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Behav Res Methods. 2017 Oct;49(5):1668-1685. doi: 10.3758/s13428-017-0931-5.

Speaking two "Languages" in America: A semantic space analysis of how presidential candidates and their supporters represent abstract political concepts differently.

Author information

1
Department of Psychology and Center for Brain Behavior, and Cognition, The Pennsylvania State University, University Park, PA, 16802, USA. pul8@psu.edu.
2
Department of Psychology and Center for Brain Behavior, and Cognition, The Pennsylvania State University, University Park, PA, 16802, USA.
3
Department of Educational Psychology, Counseling, and Special Education, The Pennsylvania State University, University Park, PA, 16802, USA.

Abstract

In this article we report a computational semantic analysis of the presidential candidates' speeches in the two major political parties in the USA. In Study One, we modeled the political semantic spaces as a function of party, candidate, and time of election, and findings revealed patterns of differences in the semantic representation of key political concepts and the changing landscapes in which the presidential candidates align or misalign with their parties in terms of the representation and organization of politically central concepts. Our models further showed that the 2016 US presidential nominees had distinct conceptual representations from those of previous election years, and these patterns did not necessarily align with their respective political parties' average representation of the key political concepts. In Study Two, structural equation modeling demonstrated that reported political engagement among voters differentially predicted reported likelihoods of voting for Clinton versus Trump in the 2016 presidential election. Study Three indicated that Republicans and Democrats showed distinct, systematic word association patterns for the same concepts/terms, which could be reliably distinguished using machine learning methods. These studies suggest that given an individual's political beliefs, we can make reliable predictions about how they understand words, and given how an individual understands those same words, we can also predict an individual's political beliefs. Our study provides a bridge between semantic space models and abstract representations of political concepts on the one hand, and the representations of political concepts and citizens' voting behavior on the other.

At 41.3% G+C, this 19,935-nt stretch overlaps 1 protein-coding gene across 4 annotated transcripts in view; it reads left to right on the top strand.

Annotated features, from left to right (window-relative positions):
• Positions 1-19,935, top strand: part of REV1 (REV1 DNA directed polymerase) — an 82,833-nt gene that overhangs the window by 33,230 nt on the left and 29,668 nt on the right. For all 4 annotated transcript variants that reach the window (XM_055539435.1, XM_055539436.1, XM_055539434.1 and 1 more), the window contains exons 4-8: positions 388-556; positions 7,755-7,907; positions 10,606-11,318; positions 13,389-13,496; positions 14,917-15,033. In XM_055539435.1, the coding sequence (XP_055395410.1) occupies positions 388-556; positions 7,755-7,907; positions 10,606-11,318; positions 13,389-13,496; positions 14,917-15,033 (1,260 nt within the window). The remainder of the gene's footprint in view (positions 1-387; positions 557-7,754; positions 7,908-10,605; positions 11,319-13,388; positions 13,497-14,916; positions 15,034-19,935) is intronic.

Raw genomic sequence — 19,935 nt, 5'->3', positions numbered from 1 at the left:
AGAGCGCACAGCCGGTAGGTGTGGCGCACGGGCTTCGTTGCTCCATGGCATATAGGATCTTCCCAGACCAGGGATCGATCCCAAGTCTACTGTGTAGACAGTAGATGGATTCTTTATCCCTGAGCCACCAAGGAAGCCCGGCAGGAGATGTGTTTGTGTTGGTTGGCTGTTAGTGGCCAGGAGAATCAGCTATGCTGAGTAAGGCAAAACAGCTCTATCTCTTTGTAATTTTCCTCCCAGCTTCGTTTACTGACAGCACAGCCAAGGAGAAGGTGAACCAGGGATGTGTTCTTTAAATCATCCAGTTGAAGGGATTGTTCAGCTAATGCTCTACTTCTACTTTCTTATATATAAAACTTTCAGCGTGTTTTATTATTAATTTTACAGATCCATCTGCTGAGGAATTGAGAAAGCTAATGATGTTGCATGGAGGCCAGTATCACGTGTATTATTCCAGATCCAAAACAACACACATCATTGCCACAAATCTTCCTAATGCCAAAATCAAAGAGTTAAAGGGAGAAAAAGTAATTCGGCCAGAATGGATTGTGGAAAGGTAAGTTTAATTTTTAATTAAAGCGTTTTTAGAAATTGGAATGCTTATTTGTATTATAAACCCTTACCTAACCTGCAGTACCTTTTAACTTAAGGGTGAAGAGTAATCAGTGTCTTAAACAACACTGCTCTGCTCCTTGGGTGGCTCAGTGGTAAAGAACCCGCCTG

KEYWORDS:

Computational modeling; Dynamic change; Predictive modeling; Representation of political concepts; Semantic space; Word association

PMID:
28718087
DOI:
10.3758/s13428-017-0931-5
[Indexed for MEDLINE]

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